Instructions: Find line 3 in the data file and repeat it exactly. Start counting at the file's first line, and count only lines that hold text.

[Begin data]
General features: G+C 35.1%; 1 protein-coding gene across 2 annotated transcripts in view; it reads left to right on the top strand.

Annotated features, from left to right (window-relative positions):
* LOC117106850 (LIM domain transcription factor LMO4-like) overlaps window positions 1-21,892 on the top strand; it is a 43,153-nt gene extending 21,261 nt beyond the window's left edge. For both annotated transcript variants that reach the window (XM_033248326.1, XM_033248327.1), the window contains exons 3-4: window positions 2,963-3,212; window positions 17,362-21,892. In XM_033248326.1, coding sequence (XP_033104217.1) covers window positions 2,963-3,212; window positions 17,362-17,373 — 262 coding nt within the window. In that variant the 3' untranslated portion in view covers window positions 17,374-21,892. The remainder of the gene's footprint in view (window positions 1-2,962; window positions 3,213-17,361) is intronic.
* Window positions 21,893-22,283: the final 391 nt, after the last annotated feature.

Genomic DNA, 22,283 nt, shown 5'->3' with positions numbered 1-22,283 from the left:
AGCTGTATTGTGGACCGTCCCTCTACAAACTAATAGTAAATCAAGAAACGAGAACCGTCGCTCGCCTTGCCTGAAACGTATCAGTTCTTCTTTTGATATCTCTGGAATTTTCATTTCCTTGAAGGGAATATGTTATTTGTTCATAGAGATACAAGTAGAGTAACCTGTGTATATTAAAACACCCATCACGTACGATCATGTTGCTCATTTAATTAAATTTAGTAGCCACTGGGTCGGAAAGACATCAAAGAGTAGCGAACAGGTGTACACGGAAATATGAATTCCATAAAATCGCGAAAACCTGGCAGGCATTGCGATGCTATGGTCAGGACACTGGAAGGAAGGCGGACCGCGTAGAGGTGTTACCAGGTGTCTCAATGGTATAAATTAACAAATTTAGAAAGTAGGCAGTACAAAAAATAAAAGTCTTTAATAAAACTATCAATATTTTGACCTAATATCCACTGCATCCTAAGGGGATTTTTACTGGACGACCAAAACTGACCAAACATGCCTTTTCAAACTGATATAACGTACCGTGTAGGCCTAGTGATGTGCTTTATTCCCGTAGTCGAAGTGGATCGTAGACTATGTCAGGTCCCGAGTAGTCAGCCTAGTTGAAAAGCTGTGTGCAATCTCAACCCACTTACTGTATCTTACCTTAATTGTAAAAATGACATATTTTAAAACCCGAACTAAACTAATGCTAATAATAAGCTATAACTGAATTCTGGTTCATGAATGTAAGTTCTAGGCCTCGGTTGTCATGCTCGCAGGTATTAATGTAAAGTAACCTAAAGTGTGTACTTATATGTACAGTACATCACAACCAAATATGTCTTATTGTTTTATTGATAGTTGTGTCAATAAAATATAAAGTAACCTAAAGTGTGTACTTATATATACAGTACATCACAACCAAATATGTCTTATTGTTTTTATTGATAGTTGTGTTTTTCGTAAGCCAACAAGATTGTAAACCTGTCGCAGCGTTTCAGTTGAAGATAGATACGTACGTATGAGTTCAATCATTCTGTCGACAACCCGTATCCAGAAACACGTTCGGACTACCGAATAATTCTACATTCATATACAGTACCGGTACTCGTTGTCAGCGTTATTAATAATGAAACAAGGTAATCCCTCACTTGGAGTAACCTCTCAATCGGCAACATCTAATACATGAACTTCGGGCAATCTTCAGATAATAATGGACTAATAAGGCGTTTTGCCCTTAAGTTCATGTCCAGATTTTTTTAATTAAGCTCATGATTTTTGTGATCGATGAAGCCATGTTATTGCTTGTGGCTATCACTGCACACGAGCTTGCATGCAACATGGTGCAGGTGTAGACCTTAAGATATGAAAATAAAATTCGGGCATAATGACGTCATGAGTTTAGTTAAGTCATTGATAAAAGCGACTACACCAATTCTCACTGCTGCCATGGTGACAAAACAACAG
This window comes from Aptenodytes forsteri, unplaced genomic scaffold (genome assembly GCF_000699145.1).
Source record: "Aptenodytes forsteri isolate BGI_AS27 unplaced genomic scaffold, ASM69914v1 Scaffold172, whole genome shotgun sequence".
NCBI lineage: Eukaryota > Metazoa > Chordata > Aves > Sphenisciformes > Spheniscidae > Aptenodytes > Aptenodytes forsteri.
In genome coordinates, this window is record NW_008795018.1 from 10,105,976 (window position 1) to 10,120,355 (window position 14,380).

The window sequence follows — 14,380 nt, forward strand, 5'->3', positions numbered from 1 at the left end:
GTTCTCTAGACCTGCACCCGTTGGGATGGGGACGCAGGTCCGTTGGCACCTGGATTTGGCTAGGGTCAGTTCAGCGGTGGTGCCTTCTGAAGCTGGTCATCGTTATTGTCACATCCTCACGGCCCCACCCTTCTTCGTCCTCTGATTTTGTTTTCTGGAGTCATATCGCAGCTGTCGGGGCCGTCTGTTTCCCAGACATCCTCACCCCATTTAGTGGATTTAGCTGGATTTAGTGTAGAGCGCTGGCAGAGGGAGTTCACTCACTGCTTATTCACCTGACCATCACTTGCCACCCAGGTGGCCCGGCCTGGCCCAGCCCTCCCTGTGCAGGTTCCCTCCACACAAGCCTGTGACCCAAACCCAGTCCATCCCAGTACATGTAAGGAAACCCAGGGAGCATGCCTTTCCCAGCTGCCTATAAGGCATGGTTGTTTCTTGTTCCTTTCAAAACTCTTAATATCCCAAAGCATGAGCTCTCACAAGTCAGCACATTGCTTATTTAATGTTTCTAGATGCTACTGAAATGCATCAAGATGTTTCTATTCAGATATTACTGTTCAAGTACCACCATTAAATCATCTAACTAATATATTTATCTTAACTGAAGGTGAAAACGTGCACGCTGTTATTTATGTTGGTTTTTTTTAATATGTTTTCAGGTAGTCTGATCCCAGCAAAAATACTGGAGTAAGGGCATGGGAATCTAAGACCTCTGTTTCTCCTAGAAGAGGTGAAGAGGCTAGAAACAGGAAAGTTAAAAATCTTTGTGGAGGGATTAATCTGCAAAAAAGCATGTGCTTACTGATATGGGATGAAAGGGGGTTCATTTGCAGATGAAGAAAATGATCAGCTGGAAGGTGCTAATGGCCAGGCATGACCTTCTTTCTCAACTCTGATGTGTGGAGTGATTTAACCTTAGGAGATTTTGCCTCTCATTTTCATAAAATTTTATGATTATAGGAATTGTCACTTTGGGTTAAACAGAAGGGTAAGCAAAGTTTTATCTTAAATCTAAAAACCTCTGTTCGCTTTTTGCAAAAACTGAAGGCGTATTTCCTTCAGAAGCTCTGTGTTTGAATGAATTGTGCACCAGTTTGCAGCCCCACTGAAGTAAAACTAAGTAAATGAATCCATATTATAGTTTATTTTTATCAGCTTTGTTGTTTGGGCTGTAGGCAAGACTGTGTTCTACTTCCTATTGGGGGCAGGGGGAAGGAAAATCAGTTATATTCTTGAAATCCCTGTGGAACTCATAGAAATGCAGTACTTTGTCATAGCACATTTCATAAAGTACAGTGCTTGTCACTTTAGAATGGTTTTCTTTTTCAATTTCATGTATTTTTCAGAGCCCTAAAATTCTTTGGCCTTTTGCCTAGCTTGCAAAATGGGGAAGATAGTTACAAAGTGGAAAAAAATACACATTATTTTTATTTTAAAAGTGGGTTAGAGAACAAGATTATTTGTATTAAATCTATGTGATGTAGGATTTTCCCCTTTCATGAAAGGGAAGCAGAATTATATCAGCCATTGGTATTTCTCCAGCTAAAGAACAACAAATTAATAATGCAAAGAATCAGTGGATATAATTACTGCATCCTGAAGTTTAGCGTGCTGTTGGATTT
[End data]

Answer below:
* LOC117106850 (LIM domain transcription factor LMO4-like) overlaps window positions 1-21,892 on the top strand; it is a 43,153-nt gene extending 21,261 nt beyond the window's left edge. For both annotated transcript variants that reach the window (XM_033248326.1, XM_033248327.1), the window contains exons 3-4: window positions 2,963-3,212; window positions 17,362-21,892. In XM_033248326.1, coding sequence (XP_033104217.1) covers window positions 2,963-3,212; window positions 17,362-17,373 — 262 coding nt within the window. In that variant the 3' untranslated portion in view covers window positions 17,374-21,892. The remainder of the gene's footprint in view (window positions 1-2,962; window positions 3,213-17,361) is intronic.